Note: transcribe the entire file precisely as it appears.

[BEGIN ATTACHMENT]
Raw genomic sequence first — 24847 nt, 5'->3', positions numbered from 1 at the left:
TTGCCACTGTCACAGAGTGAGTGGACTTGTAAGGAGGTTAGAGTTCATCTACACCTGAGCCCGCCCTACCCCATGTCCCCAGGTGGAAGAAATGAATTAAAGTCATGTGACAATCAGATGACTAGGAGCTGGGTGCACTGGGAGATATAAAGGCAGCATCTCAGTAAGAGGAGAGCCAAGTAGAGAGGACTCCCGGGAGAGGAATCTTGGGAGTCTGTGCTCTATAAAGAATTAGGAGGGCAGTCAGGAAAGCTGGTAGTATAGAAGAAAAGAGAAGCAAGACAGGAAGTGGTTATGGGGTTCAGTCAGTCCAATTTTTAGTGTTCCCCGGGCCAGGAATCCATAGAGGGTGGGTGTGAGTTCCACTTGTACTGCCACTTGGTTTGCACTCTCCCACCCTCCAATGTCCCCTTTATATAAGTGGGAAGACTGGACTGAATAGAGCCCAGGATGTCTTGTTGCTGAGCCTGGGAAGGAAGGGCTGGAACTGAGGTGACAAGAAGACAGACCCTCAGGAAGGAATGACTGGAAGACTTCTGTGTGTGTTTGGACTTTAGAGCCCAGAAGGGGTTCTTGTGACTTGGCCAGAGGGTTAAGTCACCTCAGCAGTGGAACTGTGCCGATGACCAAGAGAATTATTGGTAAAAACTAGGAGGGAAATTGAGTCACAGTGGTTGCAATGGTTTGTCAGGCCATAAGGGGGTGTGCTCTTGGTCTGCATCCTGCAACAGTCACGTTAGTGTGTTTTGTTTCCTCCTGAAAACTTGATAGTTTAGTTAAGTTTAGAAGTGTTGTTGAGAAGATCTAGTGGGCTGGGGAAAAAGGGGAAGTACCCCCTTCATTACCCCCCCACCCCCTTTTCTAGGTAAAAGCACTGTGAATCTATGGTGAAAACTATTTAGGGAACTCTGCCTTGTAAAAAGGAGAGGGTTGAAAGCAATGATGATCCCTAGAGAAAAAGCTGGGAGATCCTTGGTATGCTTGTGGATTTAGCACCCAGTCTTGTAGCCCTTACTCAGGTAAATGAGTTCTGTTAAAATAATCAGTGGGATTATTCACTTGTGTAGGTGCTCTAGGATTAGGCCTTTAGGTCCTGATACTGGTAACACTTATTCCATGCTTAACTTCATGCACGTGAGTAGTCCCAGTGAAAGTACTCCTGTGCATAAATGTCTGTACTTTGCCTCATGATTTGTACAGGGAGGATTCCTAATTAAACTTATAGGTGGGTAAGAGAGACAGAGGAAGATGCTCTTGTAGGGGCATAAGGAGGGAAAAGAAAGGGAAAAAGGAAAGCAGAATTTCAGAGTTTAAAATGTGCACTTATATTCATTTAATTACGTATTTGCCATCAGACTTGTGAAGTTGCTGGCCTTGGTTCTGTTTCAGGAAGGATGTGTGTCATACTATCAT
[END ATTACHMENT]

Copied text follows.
Raw genomic sequence first — 24847 nt, 5'->3', positions numbered from 1 at the left:
TTGCCACTGTCACAGAGTGAGTGGACTTGTAAGGAGGTTAGAGTTCATCTACACCTGAGCCCGCCCTACCCCATGTCCCCAGGTGGAAGAAATGAATTAAAGTCATGTGACAATCAGATGACTAGGAGCTGGGTGCACTGGGAGATATAAAGGCAGCATCTCAGTAAGAGGAGAGCCAAGTAGAGAGGACTCCCGGGAGAGGAATCTTGGGAGTCTGTGCTCTATAAAGAATTAGGAGGGCAGTCAGGAAAGCTGGTAGTATAGAAGAAAAGAGAAGCAAGACAGGAAGTGGTTATGGGGTTCAGTCAGTCCAATTTTTAGTGTTCCCCGGGCCAGGAATCCATAGAGGGTGGGTGTGAGTTCCACTTGTACTGCCACTTGGTTTGCACTCTCCCACCCTCCAATGTCCCCTTTATATAAGTGGGAAGACTGGACTGAATAGAGCCCAGGATGTCTTGTTGCTGAGCCTGGGAAGGAAGGGCTGGAACTGAGGTGACAAGAAGACAGACCCTCAGGAAGGAATGACTGGAAGACTTCTGTGTGTGTTTGGACTTTAGAGCCCAGAAGGGGTTCTTGTGACTTGGCCAGAGGGTTAAGTCACCTCAGCAGTGGAACTGTGCCGATGACCAAGAGAATTATTGGTAAAAACTAGGAGGGAAATTGAGTCACAGTGGTTGCAATGGTTTGTCAGGCCATAAGGGGGTGTGCTCTTGGTCTGCATCCTGCAACAGTCACGTTAGTGTGTTTTGTTTCCTCCTGAAAACTTGATAGTTTAGTTAAGTTTAGAAGTGTTGTTGAGAAGATCTAGTGGGCTGGGGAAAAAGGGGAAGTACCCCCTTCATTACCCCCCCACCCCCTTTTCTAGGTAAAAGCACTGTGAATCTATGGTGAAAACTATTTAGGGAACTCTGCCTTGTAAAAAGGAGAGGGTTGAAAGCAATGATGATCCCTAGAGAAAAAGCTGGGAGATCCTTGGTATGCTTGTGGATTTAGCACCCAGTCTTGTAGCCCTTACTCAGGTAAATGAGTTCTGTTAAAATAATCAGTGGGATTATTCACTTGTGTAGGTGCTCTAGGATTAGGCCTTTAGGTCCTGATACTGGTAACACTTATTCCATGCTTAACTTCATGCACGTGAGTAGTCCCAGTGAAAGTACTCCTGTGCATAAATGTCTGTACTTTGCCTCATGATTTGTACAGGGAGGATTCCTAATTAAACTTATAGGTGGGTAAGAGAGACAGAGGAAGATGCTCTTGTAGGGGCATAAGGAGGGAAAAGAAAGGGAAAAAGGAAAGCAGAATTTCAGAGTTTAAAATGTGCACTTATATTCATTTAATTACGTATTTGCCATCAGACTTGTGAAGTTGCTGGCCTTGGTTCTGTTTCAGGAAGGATGTGTGTCATACTATCAT